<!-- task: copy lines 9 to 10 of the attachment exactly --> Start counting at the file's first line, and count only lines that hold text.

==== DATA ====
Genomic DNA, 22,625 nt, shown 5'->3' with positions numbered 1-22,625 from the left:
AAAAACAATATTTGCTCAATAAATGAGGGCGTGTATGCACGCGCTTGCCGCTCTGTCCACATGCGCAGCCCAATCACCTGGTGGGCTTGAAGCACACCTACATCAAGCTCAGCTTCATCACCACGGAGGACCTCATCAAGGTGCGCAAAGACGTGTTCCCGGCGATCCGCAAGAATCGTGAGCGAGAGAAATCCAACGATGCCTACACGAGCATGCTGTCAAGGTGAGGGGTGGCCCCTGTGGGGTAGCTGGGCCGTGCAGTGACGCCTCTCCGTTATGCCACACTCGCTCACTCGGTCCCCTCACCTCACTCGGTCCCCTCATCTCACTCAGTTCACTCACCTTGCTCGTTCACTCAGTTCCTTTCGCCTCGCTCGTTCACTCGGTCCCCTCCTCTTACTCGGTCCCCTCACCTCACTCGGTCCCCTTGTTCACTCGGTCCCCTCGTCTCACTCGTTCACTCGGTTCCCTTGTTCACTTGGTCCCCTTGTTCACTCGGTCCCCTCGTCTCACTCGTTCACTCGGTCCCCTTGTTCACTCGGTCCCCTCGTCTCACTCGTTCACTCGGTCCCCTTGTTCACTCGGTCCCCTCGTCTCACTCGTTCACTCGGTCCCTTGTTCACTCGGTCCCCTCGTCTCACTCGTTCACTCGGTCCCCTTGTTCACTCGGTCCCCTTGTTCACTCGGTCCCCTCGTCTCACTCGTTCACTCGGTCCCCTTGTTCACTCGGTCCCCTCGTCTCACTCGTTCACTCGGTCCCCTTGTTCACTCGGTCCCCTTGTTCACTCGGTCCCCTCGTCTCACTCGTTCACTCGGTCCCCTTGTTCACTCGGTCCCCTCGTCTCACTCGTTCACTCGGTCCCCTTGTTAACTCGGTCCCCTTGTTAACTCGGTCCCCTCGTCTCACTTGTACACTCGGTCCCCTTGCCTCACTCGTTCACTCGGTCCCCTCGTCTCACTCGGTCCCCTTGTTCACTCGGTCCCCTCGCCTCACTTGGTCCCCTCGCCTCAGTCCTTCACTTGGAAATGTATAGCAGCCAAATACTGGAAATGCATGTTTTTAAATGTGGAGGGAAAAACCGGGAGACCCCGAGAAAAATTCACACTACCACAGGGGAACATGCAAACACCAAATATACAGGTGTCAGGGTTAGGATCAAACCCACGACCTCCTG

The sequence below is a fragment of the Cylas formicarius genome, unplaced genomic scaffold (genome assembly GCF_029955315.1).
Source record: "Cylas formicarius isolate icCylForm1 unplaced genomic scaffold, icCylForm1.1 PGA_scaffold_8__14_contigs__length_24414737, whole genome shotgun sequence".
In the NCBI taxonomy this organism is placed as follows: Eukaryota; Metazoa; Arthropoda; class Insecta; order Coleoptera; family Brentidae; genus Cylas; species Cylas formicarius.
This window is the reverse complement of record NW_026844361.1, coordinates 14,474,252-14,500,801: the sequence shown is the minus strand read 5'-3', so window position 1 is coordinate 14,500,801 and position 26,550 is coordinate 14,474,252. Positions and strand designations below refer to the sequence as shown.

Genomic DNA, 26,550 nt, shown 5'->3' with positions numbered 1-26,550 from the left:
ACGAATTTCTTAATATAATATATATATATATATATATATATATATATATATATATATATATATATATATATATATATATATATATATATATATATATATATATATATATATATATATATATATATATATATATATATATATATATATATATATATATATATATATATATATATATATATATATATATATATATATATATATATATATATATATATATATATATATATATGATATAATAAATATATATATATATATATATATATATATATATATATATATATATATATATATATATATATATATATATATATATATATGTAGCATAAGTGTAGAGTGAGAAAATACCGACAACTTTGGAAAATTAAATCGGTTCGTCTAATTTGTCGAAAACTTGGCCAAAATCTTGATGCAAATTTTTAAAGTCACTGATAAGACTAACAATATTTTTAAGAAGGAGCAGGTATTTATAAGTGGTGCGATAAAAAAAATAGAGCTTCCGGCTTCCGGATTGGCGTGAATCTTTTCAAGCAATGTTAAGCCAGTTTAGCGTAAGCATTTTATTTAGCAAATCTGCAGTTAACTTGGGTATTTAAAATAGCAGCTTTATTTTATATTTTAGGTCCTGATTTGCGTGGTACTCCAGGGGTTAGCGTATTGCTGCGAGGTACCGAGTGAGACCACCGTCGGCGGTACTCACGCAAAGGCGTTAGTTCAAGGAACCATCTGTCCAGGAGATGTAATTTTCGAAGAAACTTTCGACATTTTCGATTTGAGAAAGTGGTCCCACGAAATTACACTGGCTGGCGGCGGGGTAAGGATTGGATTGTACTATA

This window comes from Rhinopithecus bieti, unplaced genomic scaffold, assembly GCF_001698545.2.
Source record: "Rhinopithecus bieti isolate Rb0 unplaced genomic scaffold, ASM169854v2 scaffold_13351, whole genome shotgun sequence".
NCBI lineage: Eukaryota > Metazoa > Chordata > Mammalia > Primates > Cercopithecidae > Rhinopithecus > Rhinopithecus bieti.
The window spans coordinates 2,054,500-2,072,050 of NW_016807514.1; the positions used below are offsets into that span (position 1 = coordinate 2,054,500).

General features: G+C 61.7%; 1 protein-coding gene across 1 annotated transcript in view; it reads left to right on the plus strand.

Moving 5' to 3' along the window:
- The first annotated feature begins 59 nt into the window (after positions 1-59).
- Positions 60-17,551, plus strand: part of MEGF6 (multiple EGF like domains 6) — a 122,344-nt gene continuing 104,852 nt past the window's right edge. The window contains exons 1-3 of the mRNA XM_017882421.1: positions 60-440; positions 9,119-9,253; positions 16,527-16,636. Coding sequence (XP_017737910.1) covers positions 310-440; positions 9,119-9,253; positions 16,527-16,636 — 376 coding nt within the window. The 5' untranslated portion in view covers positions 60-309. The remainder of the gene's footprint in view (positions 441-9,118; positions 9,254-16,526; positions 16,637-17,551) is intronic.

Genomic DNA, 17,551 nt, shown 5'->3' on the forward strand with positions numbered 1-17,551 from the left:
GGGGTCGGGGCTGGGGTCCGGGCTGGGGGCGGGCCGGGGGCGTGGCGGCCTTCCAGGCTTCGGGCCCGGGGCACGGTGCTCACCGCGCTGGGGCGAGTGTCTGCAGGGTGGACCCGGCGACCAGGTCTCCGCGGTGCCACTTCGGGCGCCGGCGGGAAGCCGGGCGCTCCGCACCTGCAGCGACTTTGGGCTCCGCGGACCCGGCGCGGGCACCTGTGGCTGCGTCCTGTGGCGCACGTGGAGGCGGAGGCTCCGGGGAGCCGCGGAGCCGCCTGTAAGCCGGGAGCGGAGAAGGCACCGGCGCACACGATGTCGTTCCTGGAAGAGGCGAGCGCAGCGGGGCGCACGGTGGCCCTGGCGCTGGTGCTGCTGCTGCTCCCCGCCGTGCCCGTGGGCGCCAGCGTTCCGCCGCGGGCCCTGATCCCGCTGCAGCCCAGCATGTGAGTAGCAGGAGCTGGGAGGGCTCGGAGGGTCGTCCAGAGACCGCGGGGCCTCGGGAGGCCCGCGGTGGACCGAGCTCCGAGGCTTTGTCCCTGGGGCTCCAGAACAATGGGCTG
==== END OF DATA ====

This window comes from Rhinopithecus bieti, unplaced genomic scaffold, assembly GCF_001698545.2.
Source record: "Rhinopithecus bieti isolate Rb0 unplaced genomic scaffold, ASM169854v2 scaffold_13351, whole genome shotgun sequence".